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Space is chunky

Mon, 11/09/2015 - 09:49

that should get the kids interested in science

It is the biggest of problems, it is the smallest of problems. At present physicists have two separate rulebooks explaining how nature works. There is general relativity, which beautifully accounts for gravity and all of the things it dominates: orbiting planets, colliding galaxies, the dynamics of the expanding universe as a whole. That’s big. Then there is quantum mechanics, which handles the other three forces – electromagnetism and the two nuclear forces. Quantum theory is extremely adept at describing what happens when a uranium atom decays, or when individual particles of light hit a solar cell. That’s small.

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Now for the problem: relativity and quantum mechanics are fundamentally different theories that have different formulations. It is not just a matter of scientific terminology; it is a clash of genuinely incompatible descriptions of reality.


A basic assumption in Einstein’s physics – an assumption going all the way back to Aristotle, really – is that space is continuous and infinitely divisible, so that any distance could be chopped up into even smaller distances. But Hogan questions whether that is really true. Just as a pixel is the smallest unit of an image on your screen and a photon is the smallest unit of light, he argues, so there might be an unbreakable smallest unit of distance: a quantum of space.

In Hogan’s scenario, it would be meaningless to ask how gravity behaves at distances smaller than a single chunk of space. There would be no way for gravity to function at the smallest scales because no such scale would exist. Or put another way, general relativity would be forced to make peace with quantum physics, because the space in which physicists measure the effects of relativity would itself be divided into unbreakable quantum units. The theatre of reality in which gravity acts would take place on a quantum stage.


Categories: RS2 Research

Twinkle, Twinkle little Star

Wed, 11/04/2015 - 22:12

The other night I was in bed looking out the window at a bright star that was twinkling in the night sky. Then I noticed something odd... it had a sequence, bright, bright, bright, dim, bright, dim, then sort of random after that. The three bright flashes caught my eye. As I lay there, I saw it happen again, that same sequence. Several minutes later, it did it again. For some reason, it reminded me of one of those mirrored disco balls--and I got thinking.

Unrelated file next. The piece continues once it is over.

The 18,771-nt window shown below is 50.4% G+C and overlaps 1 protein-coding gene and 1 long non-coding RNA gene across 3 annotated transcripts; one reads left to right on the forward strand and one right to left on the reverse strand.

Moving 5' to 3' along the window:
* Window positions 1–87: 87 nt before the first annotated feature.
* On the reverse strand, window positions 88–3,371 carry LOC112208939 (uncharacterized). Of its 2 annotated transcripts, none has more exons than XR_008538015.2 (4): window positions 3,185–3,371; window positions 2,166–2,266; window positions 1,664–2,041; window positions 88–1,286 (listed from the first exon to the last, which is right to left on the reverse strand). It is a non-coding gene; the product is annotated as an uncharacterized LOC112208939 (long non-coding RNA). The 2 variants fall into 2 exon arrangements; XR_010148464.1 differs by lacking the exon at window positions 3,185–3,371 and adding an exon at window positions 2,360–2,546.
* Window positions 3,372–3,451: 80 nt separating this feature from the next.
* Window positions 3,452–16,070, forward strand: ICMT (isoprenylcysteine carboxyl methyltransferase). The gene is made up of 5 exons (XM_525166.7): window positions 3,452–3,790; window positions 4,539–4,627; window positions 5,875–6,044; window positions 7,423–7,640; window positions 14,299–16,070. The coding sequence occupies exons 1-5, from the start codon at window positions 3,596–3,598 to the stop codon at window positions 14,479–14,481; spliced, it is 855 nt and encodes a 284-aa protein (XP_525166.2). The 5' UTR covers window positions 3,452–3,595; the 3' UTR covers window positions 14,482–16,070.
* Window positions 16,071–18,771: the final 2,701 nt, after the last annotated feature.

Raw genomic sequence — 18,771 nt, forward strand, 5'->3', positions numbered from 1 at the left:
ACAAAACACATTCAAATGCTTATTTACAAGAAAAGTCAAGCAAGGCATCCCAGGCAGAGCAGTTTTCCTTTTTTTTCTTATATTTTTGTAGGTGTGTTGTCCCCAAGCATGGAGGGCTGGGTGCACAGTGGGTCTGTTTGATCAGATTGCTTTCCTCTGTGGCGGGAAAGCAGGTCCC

What if... the stars aren't far, far away, but close, close nearby, and are nothing but asteroids reflecting sunlight, like a disco ball reflecting a spotlight? If the asteroid was irregularly shaped (as most asteroids are), a slow rotation would make it twinkle in the night sky, similar to the way several rotating satellites "blink" as they move in orbit. Because of the rotation and odd shape, the light reflected along our line of sight would vary in intensity--but would repeat as a long pattern, at least for a while (until the Earth's orbit moved to a different reflected ray). The planets, being spherical, would not do this, but reflect a constant magnitude of light our way.

I may run an experiment this winter, if I can get a clock drive for my telescope. I'll just point it at an identifiable, twinkling star and stick a photocell on the eyepiece and run it into my computer to record the light magnitude over time. Then look to see if there is a pattern. Brought up graphically, it should be fairly easy to identify a regular series.

Categories: RS2 Research

Debunking Relativity

Tue, 11/03/2015 - 16:14

Hi all especially Bruce and Nehru,


I recently came across this site and although based on classical physics, this authors conclusions I think are valuable in, for lack of a better term, 'lay-ifying', as to say make simpler to understand some of the aspects of RS in terms of the observed universe.


Well, at least I found it did for me.

Categories: RS2 Research

Larsonian Economic Reference question

Sat, 10/31/2015 - 06:52

Free money driven by e=mc^2 einsteins equation.

If the bank gives individual a 50,000 units of currency they make the e=mc^2 units of the currency. I read in a book some people here may consider offensive that e=mc^2 is energy matter equivalence. Since the constancy of speed of light is (300,000)^2 the bank b will make 50,000 multiplied by (300,000)^2 units of currency.

I know this is a selfish question. But at 32 even after going to a good english language school and completeting two years B.Com in india and part Bsc.(hons) I on am currently net worth zero and havent earned even one usd before this.

I was reading on that google Inc does that kind of thing and gi ves it away for free but is still sittting on a cash horde of

I was hoping someone credit for  would be able to take the inital thing distill it and cut out the logic errors of it and put itxpecting  in a paper.

I am currently not expecting any credit for it.

This should allow a lot of people - i'm not certain how much energy it would take to live on 50,000 units of usd or their local currrency a month.

Thanks for reading so far and appreciate any help that may be provided.

PS: I was hoping to beable to apply it to paypal. I'm not certain how long it would take big saving/commercial banks to get it. Usually if they give you anything its a loan and they will break my back to get it back. If it were verfied anyone would be able to have at least 50,000 units of their currency. I've seen the bitcoin and altcoin seen and it doesnt help since it require ASIC's.

PS2: There are a lot of logic errors in what I said if it could be cut out and I think you guys use PTC MathCAD it would be great. I come from a unreal engine and autodesk maya background and for the life of me I couldnt generate a paper. Thanks a lot :)

Categories: RS2 Research